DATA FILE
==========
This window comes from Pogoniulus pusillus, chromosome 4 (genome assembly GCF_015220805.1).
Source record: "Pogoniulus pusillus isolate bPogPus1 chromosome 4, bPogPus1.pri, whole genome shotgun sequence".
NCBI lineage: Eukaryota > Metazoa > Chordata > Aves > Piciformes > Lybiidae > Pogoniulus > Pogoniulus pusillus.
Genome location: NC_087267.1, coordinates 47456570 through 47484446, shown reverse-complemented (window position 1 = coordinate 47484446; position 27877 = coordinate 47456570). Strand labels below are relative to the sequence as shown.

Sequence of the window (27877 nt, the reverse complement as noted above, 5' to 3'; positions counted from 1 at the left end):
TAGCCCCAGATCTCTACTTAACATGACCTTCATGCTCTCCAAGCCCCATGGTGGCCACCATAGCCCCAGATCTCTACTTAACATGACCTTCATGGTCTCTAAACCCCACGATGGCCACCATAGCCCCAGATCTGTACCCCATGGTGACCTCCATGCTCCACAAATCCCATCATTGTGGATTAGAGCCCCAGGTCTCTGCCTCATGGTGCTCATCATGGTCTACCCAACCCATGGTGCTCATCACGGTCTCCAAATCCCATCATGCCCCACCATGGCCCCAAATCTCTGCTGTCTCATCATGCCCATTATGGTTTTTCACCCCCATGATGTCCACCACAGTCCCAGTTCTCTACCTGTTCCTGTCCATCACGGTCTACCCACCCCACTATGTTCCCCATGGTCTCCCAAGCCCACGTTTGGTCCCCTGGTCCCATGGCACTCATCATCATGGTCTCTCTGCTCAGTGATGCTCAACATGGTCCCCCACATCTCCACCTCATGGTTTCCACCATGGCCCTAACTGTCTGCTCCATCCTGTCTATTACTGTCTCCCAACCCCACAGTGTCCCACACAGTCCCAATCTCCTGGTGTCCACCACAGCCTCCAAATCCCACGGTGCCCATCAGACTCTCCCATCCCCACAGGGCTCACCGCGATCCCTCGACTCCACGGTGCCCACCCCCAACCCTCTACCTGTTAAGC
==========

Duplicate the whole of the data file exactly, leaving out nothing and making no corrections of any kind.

This window comes from Pogoniulus pusillus, chromosome 4 (genome assembly GCF_015220805.1).
Source record: "Pogoniulus pusillus isolate bPogPus1 chromosome 4, bPogPus1.pri, whole genome shotgun sequence".
NCBI lineage: Eukaryota > Metazoa > Chordata > Aves > Piciformes > Lybiidae > Pogoniulus > Pogoniulus pusillus.
Genome location: NC_087267.1, coordinates 47456570 through 47484446, shown reverse-complemented (window position 1 = coordinate 47484446; position 27877 = coordinate 47456570). Strand labels below are relative to the sequence as shown.

Sequence of the window (27877 nt, the reverse complement as noted above, 5' to 3'; positions counted from 1 at the left end):
TAGCCCCAGATCTCTACTTAACATGACCTTCATGCTCTCCAAGCCCCATGGTGGCCACCATAGCCCCAGATCTCTACTTAACATGACCTTCATGGTCTCTAAACCCCACGATGGCCACCATAGCCCCAGATCTGTACCCCATGGTGACCTCCATGCTCCACAAATCCCATCATTGTGGATTAGAGCCCCAGGTCTCTGCCTCATGGTGCTCATCATGGTCTACCCAACCCATGGTGCTCATCACGGTCTCCAAATCCCATCATGCCCCACCATGGCCCCAAATCTCTGCTGTCTCATCATGCCCATTATGGTTTTTCACCCCCATGATGTCCACCACAGTCCCAGTTCTCTACCTGTTCCTGTCCATCACGGTCTACCCACCCCACTATGTTCCCCATGGTCTCCCAAGCCCACGTTTGGTCCCCTGGTCCCATGGCACTCATCATCATGGTCTCTCTGCTCAGTGATGCTCAACATGGTCCCCCACATCTCCACCTCATGGTTTCCACCATGGCCCTAACTGTCTGCTCCATCCTGTCTATTACTGTCTCCCAACCCCACAGTGTCCCACACAGTCCCAATCTCCTGGTGTCCACCACAGCCTCCAAATCCCACGGTGCCCATCAGACTCTCCCATCCCCACAGGGCTCACCGCGATCCCTCGACTCCACGGTGCCCACCCCCAACCCTCTACCTGTTAAGC